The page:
Music
Gaika.

You Need To Hear This Dark Dancehall Mix From Gaika

The London-based artist showcases his special blend of dancehall and UK grime in this exclusive mix for OkayAfrica.

Gaika is a talented left-field musician coming out of the UK who first landed on our radar for his chilling single, "Blasphemer," before making it as one of our 10 British Artists to Watch last year.

The London producer creates a hypnotizing concoction of dancehall and UK grime with additional touches of R&B and trip-hop in his songs. Though it's hard to define—and that might be the point—Gaika's futuristic, Caribbean-influenced production is pushing the boundaries of electronic music, as well as challenging the concept of what people think 'Black British music' should sound like.


Gaika, who recently played shows in South Africa and Malawi, is now sharing an exclusive mix for us made ahead of his live appearance at Matte Projects' BLACK NYC party on March 31, which will also feature Culoe De Song, Dixon, Jubilee, DJ Hell, Veronica Vasicka, and more playing at an undisclosed location in Brooklyn.

Get into Gaika's mix, which features some exclusive unreleased tracks, below. Tickets for Black NYC are available here now. Check out the full flyer underneath.

Music

6 Samples From 'Éthiopiques' in Hip-Hop

A brief history of Ethio-jazz cultural exchange featuring songs by Nas & Damian Marley, K'naan, Madlib and more.

This article was originally published on OkayAfrica in March, 2017. We're republishing it here for our Crossroads series.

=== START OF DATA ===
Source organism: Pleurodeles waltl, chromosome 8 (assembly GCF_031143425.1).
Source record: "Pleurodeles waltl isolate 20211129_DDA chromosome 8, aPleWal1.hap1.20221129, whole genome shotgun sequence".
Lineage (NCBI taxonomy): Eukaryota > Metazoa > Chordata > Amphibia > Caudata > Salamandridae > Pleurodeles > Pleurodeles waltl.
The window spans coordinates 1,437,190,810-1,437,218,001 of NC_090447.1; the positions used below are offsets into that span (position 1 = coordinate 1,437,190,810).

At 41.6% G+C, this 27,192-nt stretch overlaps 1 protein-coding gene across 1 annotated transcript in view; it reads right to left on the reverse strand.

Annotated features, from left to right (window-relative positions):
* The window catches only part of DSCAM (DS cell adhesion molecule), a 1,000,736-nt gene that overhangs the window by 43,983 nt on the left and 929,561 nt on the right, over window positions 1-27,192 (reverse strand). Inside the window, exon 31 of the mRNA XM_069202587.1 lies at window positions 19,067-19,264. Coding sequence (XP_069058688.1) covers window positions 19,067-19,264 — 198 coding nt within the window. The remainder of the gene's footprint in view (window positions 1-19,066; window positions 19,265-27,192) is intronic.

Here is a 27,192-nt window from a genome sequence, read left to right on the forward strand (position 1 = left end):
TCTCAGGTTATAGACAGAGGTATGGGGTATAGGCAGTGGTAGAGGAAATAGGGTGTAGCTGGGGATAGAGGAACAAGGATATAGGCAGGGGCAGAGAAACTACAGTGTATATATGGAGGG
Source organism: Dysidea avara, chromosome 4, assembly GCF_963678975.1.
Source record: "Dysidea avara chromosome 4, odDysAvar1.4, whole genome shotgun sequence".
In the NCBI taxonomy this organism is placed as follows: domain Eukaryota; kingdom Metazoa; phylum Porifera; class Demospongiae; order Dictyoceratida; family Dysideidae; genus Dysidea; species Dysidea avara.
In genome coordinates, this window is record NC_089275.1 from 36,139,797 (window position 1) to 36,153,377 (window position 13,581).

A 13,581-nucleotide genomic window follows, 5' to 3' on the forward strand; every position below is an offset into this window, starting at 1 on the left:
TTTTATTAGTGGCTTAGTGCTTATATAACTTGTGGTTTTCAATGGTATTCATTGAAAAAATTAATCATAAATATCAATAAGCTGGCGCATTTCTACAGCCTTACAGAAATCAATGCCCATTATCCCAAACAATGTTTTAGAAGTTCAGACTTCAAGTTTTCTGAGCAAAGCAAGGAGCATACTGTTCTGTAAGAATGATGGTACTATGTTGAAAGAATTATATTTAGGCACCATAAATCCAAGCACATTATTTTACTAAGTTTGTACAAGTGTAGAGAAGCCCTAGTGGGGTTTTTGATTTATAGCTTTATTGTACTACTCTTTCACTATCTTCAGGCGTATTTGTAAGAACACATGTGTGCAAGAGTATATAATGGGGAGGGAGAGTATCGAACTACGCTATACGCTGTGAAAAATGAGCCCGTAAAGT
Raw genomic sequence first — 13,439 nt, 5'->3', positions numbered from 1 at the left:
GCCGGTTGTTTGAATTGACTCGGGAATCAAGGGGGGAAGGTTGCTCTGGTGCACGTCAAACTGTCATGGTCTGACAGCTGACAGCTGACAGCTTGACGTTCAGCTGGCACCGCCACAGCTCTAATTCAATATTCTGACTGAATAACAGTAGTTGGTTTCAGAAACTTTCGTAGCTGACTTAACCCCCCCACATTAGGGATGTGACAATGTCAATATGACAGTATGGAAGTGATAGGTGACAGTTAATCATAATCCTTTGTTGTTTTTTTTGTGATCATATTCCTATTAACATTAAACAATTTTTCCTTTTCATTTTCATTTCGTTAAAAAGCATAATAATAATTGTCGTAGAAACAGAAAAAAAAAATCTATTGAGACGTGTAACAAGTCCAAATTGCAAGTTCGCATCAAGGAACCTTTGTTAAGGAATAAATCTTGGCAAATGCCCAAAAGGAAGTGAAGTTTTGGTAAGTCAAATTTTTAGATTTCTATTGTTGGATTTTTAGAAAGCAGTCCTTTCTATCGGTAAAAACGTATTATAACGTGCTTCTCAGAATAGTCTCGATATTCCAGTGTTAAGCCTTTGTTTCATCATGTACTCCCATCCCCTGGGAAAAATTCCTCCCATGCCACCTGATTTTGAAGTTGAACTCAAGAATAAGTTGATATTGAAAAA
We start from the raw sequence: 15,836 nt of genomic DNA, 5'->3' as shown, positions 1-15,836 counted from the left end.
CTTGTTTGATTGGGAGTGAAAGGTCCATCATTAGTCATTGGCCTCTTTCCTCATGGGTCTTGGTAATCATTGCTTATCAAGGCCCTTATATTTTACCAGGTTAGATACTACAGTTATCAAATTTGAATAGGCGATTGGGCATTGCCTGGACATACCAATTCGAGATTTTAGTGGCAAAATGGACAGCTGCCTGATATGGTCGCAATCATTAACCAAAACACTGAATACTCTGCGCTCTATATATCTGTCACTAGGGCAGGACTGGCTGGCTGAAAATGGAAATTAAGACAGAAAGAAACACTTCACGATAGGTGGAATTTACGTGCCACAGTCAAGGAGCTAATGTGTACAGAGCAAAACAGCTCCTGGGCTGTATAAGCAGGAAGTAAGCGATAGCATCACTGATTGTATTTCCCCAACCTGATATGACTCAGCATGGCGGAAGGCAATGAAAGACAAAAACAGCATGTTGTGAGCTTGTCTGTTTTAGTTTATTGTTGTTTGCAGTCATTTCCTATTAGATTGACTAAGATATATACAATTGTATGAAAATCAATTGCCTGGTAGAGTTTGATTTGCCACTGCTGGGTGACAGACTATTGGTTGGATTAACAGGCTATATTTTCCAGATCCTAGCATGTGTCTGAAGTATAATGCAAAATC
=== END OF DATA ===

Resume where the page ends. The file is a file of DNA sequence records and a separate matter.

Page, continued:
It's 2000 something. I'm holed up in my bedroom searching for samples to chop up on Fruity Loops. While deep into the free-market jungle of Amazon's suggested music section, I stumble across a compilation of Ethiopian music with faded pictures of nine guys jamming in white suit jackets. I press play on the 30 second sample.

My mind races with the opportunities these breakbeats offered a budding beat maker. Catchy organs, swinging horns, funky guitar riffs, soulful melodies and grainy and pained vocalists swoon over love lost and gained. Sung in my mother tongue—Amharic—this was a far cry from the corny synthesizer music of the 1990s that my parents played on Saturday mornings. I could actually sample this shit.

The next day, I burn a CD and pop it into my dad's car. His eyes light up when the first notes ooze out of the speakers. “Where did you get this?" He asks puzzlingly. “The internet," I respond smiling.

In the 1970s my dad was one of thousands of high school students in Addis Ababa protesting the monarchy. The protests eventually created instability which lead to a coup d'état. The monarchy was overthrown and a Marxist styled military junta composed of low ranking officers called the Derg came to power. The new regime subsequently banned music they deemed to be counter revolutionary. When the Derg came into power, Amha Eshete, a pioneering record producer and founder of Ahma Records, fled to the US and the master recordings of his label's tracks somehow ended up in a warehouse in Greece.

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